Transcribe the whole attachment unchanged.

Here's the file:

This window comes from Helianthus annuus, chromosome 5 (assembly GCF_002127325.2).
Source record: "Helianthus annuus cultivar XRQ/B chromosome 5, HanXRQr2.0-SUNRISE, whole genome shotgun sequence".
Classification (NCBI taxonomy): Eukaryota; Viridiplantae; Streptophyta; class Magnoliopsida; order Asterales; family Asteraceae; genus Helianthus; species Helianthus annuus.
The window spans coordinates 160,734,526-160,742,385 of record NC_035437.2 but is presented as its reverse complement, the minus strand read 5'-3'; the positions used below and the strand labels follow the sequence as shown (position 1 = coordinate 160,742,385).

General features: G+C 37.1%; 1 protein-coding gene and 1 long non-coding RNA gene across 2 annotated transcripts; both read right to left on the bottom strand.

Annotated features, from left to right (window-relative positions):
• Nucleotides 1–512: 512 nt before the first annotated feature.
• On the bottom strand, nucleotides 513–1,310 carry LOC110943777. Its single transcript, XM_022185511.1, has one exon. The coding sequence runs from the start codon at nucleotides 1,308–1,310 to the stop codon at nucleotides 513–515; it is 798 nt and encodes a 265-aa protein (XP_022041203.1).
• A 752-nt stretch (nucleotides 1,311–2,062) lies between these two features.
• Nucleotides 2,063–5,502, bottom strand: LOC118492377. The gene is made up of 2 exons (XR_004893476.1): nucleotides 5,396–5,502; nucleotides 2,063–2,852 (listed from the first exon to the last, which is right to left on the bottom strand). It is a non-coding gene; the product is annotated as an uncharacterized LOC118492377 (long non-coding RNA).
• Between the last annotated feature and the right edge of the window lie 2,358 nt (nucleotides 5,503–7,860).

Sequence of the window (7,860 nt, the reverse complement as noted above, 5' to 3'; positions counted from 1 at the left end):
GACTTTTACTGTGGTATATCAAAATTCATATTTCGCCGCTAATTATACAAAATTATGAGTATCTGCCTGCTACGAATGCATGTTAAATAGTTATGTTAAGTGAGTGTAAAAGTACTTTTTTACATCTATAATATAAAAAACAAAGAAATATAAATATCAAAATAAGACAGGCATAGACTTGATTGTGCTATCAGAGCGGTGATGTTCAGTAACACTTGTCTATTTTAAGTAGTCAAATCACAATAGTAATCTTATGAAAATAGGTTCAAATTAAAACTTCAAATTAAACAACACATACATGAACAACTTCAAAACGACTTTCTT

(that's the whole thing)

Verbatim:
This window comes from Helianthus annuus, chromosome 5 (assembly GCF_002127325.2).
Source record: "Helianthus annuus cultivar XRQ/B chromosome 5, HanXRQr2.0-SUNRISE, whole genome shotgun sequence".
Classification (NCBI taxonomy): Eukaryota; Viridiplantae; Streptophyta; class Magnoliopsida; order Asterales; family Asteraceae; genus Helianthus; species Helianthus annuus.
The window spans coordinates 160,734,526-160,742,385 of record NC_035437.2 but is presented as its reverse complement, the minus strand read 5'-3'; the positions used below and the strand labels follow the sequence as shown (position 1 = coordinate 160,742,385).

General features: G+C 37.1%; 1 protein-coding gene and 1 long non-coding RNA gene across 2 annotated transcripts; both read right to left on the bottom strand.

Annotated features, from left to right (window-relative positions):
• Nucleotides 1–512: 512 nt before the first annotated feature.
• On the bottom strand, nucleotides 513–1,310 carry LOC110943777. Its single transcript, XM_022185511.1, has one exon. The coding sequence runs from the start codon at nucleotides 1,308–1,310 to the stop codon at nucleotides 513–515; it is 798 nt and encodes a 265-aa protein (XP_022041203.1).
• A 752-nt stretch (nucleotides 1,311–2,062) lies between these two features.
• Nucleotides 2,063–5,502, bottom strand: LOC118492377. The gene is made up of 2 exons (XR_004893476.1): nucleotides 5,396–5,502; nucleotides 2,063–2,852 (listed from the first exon to the last, which is right to left on the bottom strand). It is a non-coding gene; the product is annotated as an uncharacterized LOC118492377 (long non-coding RNA).
• Between the last annotated feature and the right edge of the window lie 2,358 nt (nucleotides 5,503–7,860).

Sequence of the window (7,860 nt, the reverse complement as noted above, 5' to 3'; positions counted from 1 at the left end):
GACTTTTACTGTGGTATATCAAAATTCATATTTCGCCGCTAATTATACAAAATTATGAGTATCTGCCTGCTACGAATGCATGTTAAATAGTTATGTTAAGTGAGTGTAAAAGTACTTTTTTACATCTATAATATAAAAAACAAAGAAATATAAATATCAAAATAAGACAGGCATAGACTTGATTGTGCTATCAGAGCGGTGATGTTCAGTAACACTTGTCTATTTTAAGTAGTCAAATCACAATAGTAATCTTATGAAAATAGGTTCAAATTAAAACTTCAAATTAAACAACACATACATGAACAACTTCAAAACGACTTTCTT